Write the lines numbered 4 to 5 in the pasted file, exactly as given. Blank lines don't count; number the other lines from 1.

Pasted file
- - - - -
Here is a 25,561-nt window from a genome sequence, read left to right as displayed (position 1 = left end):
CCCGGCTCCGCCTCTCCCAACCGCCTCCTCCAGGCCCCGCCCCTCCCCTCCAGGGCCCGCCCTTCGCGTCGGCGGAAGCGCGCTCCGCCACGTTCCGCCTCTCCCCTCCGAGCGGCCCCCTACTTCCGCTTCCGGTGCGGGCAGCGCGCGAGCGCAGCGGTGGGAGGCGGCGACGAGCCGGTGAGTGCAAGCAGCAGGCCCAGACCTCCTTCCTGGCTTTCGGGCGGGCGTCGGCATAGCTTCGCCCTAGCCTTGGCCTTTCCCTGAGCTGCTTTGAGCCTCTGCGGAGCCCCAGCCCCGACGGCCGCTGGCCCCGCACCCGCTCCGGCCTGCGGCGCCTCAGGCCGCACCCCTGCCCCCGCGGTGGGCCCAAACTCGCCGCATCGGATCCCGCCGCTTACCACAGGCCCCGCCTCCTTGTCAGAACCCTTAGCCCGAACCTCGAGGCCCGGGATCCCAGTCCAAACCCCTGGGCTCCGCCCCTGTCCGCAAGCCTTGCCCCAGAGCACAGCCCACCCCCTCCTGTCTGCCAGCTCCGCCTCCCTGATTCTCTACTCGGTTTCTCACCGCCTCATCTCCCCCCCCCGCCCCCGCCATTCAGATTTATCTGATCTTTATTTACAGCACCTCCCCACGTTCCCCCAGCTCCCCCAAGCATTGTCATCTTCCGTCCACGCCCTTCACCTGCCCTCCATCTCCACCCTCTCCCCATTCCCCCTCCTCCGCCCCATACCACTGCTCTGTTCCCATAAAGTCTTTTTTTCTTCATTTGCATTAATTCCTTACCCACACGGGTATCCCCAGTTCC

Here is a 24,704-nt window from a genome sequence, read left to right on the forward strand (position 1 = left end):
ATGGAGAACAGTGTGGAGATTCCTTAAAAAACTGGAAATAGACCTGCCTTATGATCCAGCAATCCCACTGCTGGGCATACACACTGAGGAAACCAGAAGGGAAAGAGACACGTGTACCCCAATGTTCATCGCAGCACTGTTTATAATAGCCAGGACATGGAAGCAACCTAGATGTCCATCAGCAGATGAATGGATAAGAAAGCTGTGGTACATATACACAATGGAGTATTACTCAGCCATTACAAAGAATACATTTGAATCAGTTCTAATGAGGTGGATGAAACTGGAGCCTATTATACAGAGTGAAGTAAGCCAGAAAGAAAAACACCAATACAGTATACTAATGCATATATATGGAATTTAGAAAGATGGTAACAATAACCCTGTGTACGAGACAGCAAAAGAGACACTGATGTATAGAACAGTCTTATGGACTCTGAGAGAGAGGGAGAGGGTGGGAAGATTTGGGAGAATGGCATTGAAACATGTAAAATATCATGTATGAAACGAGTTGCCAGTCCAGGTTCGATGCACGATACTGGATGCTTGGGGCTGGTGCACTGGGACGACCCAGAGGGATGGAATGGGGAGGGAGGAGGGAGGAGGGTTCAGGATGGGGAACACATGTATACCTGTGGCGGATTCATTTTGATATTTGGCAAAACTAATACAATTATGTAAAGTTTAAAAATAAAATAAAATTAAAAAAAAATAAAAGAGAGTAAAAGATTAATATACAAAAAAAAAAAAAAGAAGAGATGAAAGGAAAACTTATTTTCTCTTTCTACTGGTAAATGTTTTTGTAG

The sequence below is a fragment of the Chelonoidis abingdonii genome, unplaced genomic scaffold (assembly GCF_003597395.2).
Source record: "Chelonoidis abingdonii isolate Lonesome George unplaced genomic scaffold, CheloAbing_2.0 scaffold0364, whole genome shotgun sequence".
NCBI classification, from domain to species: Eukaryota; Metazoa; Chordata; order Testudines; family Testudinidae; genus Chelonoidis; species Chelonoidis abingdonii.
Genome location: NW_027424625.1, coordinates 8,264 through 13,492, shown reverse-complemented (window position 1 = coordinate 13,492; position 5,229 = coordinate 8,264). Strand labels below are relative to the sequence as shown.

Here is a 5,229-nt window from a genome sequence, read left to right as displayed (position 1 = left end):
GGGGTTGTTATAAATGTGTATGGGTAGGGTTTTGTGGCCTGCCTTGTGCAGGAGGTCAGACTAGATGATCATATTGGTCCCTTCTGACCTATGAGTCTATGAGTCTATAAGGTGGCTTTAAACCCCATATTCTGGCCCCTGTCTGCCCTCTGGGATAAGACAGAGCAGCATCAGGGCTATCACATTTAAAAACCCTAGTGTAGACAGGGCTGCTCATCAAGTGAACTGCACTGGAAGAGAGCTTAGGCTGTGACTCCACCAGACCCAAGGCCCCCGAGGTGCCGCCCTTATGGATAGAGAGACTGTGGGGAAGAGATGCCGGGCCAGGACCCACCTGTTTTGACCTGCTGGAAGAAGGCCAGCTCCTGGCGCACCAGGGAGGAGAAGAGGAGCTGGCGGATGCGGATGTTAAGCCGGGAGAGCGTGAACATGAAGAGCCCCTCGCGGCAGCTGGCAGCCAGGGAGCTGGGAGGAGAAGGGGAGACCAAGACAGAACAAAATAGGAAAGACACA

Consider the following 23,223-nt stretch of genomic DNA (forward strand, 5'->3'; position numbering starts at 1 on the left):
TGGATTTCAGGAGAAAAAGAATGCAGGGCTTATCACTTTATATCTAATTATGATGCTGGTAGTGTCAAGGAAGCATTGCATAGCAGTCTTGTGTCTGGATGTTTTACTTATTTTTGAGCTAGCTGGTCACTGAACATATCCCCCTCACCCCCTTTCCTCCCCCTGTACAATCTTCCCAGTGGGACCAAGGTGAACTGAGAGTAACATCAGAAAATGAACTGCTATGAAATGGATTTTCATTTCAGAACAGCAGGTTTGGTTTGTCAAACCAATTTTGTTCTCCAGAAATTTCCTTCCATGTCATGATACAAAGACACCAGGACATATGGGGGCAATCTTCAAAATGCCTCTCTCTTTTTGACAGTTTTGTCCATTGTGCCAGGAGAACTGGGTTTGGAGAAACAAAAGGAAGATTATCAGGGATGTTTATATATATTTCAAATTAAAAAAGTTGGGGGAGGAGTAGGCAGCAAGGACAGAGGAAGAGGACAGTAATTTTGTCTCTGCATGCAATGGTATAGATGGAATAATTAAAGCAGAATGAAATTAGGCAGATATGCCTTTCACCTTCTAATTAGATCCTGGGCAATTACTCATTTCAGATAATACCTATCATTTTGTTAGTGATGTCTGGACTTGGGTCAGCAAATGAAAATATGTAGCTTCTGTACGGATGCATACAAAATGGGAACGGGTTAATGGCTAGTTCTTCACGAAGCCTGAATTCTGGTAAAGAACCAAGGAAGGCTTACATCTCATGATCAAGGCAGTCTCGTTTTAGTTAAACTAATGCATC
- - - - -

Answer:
ATGGAGAACAGTGTGGAGATTCCTTAAAAAACTGGAAATAGACCTGCCTTATGATCCAGCAATCCCACTGCTGGGCATACACACTGAGGAAACCAGAAGGGAAAGAGACACGTGTACCCCAATGTTCATCGCAGCACTGTTTATAATAGCCAGGACATGGAAGCAACCTAGATGTCCATCAGCAGATGAATGGATAAGAAAGCTGTGGTACATATACACAATGGAGTATTACTCAGCCATTACAAAGAATACATTTGAATCAGTTCTAATGAGGTGGATGAAACTGGAGCCTATTATACAGAGTGAAGTAAGCCAGAAAGAAAAACACCAATACAGTATACTAATGCATATATATGGAATTTAGAAAGATGGTAACAATAACCCTGTGTACGAGACAGCAAAAGAGACACTGATGTATAGAACAGTCTTATGGACTCTGAGAGAGAGGGAGAGGGTGGGAAGATTTGGGAGAATGGCATTGAAACATGTAAAATATCATGTATGAAACGAGTTGCCAGTCCAGGTTCGATGCACGATACTGGATGCTTGGGGCTGGTGCACTGGGACGACCCAGAGGGATGGAATGGGGAGGGAGGAGGGAGGAGGGTTCAGGATGGGGAACACATGTATACCTGTGGCGGATTCATTTTGATATTTGGCAAAACTAATACAATTATGTAAAGTTTAAAAATAAAATAAAATTAAAAAAAAATAAAAGAGAGTAAAAGATTAATATACAAAAAAAAAAAAAAGAAGAGATGAAAGGAAAACTTATTTTCTCTTTCTACTGGTAAATGTTTTTGTAG

The sequence below is a fragment of the Chelonoidis abingdonii genome, unplaced genomic scaffold (assembly GCF_003597395.2).